The Growth and Prospects of Menswear in South Africa – Amy Simone Aries

The South African man used to live a simple life. He was satisfied with a few typical items within his wardrobe – for any given occasion. The recent surge of increased interest in menswear has been fuelled by a number of factors.

The modern South African man is now more mindful of his personal appearance and how he is perceived by others. He is aware that this will play a large part in determining just how far he will go. He has come to the conclusion that a well-dressed man is a successful man.  Of late, male consumers have been more willing to take advantage of rising disposable incomes by spending a little more and experimenting a little more with different styles and brands.

The advent of the technological era, has equipped him with the knowledge required to stay abreast of fashion trends and advice. He is able to turn to social media platforms, media applications and blogs for previously specialist insight into what will be considered to be trendy menswear fashion content. Through these digital platforms various, South African subcultures are given a voice, the added hype thereof can be accredited to South African celebrities such as Rikhado Makhado, better known as Riky Rick, or more recently ‘King Kotini’. Young men, who glean inspiration from some of the more stylish celebrities and influencers, are often ready to follow suit, pun intended.

We are in a more ostentatious male culture, where practices such as the ‘Izikhothane’ are becoming commonplace. This may suggest that there is now added emphasis on the need to show others just how much one is worth. Emphasis on dressing to the nines and experimenting with colour, texture and print. The more vibrant and eye-catching the look, the better. The ‘Skhothanes’, flag-bearers of Soweto’s Skhotane culture, were not the first to use clothing as a means to transcend and escape the township life. The ‘Swenkas’ of Johannesburg regarded dressing in tailored three-piece suits as a form of high moral code. Such suiting presented these individuals in a different light to their peers.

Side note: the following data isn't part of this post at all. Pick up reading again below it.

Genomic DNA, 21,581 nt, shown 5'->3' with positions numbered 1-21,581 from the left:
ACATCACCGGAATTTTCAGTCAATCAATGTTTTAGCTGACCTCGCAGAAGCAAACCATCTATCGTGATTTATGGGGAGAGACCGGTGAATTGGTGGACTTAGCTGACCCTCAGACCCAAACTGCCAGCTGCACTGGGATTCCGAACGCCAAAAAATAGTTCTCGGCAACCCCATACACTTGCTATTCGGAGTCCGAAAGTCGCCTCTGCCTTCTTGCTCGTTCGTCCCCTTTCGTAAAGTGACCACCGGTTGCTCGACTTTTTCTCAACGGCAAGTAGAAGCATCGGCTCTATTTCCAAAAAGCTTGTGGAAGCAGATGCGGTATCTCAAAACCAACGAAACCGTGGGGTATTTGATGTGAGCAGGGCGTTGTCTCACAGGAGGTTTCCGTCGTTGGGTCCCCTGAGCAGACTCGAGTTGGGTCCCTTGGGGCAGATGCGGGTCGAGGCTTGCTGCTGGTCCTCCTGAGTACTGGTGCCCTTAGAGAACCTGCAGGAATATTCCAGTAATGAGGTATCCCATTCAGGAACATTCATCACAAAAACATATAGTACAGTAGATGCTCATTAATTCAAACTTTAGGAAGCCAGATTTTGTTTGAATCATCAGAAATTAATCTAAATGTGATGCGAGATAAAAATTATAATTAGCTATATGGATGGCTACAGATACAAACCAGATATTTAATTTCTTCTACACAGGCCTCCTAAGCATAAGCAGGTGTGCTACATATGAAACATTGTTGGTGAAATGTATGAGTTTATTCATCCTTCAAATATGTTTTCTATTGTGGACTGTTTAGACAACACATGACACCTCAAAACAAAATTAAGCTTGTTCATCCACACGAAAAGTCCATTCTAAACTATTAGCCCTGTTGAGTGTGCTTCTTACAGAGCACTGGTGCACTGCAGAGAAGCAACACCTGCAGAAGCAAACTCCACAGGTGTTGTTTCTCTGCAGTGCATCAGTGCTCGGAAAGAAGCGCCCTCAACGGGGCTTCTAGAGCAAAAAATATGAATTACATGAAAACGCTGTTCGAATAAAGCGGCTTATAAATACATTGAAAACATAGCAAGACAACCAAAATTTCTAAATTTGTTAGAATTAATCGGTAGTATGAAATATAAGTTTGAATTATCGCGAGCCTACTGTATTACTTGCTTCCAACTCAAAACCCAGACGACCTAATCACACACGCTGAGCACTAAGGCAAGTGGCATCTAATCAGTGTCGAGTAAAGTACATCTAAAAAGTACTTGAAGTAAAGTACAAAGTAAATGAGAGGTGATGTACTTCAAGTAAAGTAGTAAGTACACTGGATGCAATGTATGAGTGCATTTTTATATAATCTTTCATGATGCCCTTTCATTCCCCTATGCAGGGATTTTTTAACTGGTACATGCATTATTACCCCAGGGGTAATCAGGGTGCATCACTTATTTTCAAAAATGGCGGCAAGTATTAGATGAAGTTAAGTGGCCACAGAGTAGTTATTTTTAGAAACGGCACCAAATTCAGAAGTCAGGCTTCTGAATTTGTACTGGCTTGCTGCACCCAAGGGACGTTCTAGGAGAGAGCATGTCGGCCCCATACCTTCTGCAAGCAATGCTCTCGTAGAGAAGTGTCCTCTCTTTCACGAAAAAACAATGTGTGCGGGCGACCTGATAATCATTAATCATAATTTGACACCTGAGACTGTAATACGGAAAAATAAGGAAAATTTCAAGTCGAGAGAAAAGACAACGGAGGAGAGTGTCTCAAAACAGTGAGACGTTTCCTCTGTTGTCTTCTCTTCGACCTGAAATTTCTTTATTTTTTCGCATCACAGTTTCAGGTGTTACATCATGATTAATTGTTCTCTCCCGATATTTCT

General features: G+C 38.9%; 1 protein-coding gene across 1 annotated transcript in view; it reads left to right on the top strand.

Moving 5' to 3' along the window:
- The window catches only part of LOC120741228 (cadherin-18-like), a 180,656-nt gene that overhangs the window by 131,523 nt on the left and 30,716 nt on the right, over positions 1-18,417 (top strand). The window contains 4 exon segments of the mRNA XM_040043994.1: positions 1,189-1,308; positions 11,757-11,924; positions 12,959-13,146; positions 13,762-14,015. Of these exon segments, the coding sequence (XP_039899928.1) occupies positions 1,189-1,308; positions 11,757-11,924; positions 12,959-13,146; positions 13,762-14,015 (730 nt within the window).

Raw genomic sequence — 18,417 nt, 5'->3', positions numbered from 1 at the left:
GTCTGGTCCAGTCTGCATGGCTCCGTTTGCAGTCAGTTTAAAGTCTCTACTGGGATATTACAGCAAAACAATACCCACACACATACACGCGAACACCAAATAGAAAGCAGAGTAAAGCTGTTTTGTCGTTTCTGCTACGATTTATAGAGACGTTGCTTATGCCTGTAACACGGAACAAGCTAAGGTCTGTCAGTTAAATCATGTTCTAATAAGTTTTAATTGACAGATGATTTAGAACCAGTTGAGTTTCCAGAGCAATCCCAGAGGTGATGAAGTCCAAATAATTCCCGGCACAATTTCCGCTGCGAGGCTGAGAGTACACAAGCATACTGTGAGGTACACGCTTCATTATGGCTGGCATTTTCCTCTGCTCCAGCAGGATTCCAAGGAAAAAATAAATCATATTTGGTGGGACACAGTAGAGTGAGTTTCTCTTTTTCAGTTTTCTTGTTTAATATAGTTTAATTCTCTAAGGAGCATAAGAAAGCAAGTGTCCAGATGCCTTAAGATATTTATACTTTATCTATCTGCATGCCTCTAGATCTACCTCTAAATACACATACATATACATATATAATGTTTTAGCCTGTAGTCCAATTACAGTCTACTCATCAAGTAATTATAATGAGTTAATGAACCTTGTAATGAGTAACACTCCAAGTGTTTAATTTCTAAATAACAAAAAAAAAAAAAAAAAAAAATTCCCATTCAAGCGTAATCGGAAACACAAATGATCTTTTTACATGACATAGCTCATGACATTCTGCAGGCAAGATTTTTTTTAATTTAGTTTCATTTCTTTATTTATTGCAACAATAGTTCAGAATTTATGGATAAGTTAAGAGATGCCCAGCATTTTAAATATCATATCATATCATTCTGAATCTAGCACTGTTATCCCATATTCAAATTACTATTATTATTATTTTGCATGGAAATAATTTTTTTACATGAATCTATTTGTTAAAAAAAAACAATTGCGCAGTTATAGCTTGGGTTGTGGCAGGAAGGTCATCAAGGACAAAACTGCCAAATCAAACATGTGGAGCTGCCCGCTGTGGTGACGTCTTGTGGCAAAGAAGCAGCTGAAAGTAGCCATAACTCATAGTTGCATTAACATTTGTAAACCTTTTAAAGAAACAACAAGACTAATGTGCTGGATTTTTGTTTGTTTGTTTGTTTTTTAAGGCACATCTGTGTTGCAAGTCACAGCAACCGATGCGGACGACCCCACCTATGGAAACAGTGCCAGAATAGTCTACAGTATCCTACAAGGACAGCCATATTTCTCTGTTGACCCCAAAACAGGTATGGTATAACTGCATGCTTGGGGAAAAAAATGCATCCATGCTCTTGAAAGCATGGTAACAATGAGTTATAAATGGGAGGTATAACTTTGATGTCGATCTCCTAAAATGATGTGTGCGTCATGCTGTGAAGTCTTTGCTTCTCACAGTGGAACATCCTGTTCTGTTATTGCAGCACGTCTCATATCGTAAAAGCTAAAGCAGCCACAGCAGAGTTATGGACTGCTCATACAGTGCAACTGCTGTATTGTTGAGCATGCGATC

Global perceptions of African menswear are certainly changing, and South Africa is helping to lead the way. Emphasis lies on the quality of the garments and the male wearer’s confidence to experiment further and form a sense of unique South African identity. With an increased awareness of ‘self’, and a larger platform to work with, the South African man continues to adapt and will start to see himself as part of something grander than a shirt and a regular fit pair of trousers. He will continue to choose to explore the myriad of colour, print and fabrics made available to him by his counterparts.  Rising to the occasion is at the forefront of the agenda.

Amy Simone Aries

colourman

Photography: Menswear Illustrations, The Colourman Chronicles – Rory Emmett.

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